Small change from government

Small change from government

The government is launching another new campaign to encourage people to eat more fruit and veg to improve their health.

Launched this week by prime minister Tony Blair, the Small Change Big Difference campaign is urging people to eat an extra bit of fruit or get off the bus a stop earlier.

The idea behind the scheme is that by making a number of small changes, people can add years to their lives. It aims to show people how they can improve their future health and well-being by making small, achievable changes to their lifestyles.

Blair said: “What the research shows is if you take a bit more exercise, so you're doing something, you pay attention to your diet, it actually makes a big difference to the way that your own personal health is and actually how you feel.''

The campaign is backed by research from Cambridge University, which shows the impact dietary changes and increased physical activity can have on major causes of death and ill-health.

Improved diet and increased physical activity, as well as stopping smoking, could add up to 11-12 years to a person's life expectancy, it found.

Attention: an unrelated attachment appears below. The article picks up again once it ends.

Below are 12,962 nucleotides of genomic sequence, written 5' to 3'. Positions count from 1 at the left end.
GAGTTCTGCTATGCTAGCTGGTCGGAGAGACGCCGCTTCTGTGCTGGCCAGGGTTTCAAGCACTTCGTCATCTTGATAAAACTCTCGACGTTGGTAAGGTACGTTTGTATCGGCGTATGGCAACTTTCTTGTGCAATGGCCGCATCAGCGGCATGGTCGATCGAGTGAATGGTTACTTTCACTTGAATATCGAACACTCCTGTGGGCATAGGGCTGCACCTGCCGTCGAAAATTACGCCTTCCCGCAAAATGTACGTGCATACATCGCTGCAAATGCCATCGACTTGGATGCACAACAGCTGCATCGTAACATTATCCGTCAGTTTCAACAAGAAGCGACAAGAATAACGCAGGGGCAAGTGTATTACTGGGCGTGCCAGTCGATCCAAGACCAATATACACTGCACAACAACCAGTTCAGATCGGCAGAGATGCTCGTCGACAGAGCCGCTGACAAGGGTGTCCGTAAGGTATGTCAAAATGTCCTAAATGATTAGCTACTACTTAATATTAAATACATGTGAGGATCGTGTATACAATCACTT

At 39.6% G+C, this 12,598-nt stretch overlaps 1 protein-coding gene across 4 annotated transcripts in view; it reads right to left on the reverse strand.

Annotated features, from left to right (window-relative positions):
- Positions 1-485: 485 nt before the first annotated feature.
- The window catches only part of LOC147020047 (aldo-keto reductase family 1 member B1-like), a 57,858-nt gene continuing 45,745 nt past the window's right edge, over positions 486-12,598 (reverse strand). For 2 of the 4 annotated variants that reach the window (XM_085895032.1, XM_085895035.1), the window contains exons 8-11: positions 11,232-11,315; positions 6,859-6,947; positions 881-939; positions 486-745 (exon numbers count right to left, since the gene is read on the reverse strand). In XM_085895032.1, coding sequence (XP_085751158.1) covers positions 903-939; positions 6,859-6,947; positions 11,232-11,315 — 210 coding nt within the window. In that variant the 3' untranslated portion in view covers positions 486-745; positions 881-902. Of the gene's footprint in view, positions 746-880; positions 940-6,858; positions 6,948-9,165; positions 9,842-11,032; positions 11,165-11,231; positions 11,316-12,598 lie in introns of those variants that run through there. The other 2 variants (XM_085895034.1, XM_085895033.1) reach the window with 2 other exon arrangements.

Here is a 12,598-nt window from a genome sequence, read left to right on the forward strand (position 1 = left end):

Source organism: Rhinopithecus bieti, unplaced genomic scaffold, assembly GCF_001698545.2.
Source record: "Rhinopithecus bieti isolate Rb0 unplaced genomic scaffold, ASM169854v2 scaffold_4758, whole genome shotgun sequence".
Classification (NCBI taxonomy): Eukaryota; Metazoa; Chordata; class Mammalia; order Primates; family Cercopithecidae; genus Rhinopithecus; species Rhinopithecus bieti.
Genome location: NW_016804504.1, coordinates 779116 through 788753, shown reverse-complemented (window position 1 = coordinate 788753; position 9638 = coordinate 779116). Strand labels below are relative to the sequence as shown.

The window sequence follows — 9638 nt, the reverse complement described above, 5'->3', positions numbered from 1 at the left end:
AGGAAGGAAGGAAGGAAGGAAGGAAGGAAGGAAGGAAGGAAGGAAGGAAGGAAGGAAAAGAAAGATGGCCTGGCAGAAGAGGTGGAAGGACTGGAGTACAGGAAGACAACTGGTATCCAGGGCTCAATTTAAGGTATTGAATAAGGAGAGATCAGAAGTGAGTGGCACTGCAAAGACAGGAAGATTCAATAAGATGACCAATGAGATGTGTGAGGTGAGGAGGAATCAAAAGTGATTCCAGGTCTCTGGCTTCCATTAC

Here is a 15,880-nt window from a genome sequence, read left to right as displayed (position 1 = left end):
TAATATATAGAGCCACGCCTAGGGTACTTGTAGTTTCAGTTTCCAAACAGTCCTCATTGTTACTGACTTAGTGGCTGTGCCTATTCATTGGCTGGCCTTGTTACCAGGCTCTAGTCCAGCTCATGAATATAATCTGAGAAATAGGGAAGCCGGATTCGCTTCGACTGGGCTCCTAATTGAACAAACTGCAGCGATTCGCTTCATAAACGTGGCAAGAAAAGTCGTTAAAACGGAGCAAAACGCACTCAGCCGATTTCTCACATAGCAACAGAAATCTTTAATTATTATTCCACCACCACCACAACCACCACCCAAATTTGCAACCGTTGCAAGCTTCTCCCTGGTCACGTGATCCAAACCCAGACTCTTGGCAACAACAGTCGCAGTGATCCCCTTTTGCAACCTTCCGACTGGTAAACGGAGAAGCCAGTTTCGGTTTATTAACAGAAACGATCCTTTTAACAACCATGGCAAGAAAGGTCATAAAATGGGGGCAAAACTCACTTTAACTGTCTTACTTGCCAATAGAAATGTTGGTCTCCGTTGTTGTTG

Caroline Flint, public health minister, added: “We all know that we should eat more fruit and veg and get more exercise to improve our health but sometimes improving our own health can be daunting.

"Small Change BIG DIFFERENCE is about showing people that there are everyday, simple choices they can make in their lives which will have a direct impact on their health. Eating an extra piece of fruit or walking up the stairs can help people add years to their lives."

The study, by Professor Kay-tee Khaw from Cambridge University School of Clinical Medicine at Addenbrooke's Hospital looked at over 30,000 people aged from 45 to 79 living in Norfolk.

While eating the recommended five portions of fruit and veg a day could give someone the life expectancy of someone three to four years younger, the research found, even one additional serving of fruit or vegetables would increase the chances of staying alive longer.

The research also suggested that the results for increasing physical activity were similar. Even very moderate amounts of physical activity at work and during leisure time can add up to three years.

Taken together improved diet and increased physical activity, as well as stopping smoking, could add up to 11-12 years to an individual's life expectancy, the research claimed.

Professor Khaw said: "Many of us find it difficult to change our usual lifestyle. However, there is increasing evidence that even relatively small changes can make a big difference to our health and well being."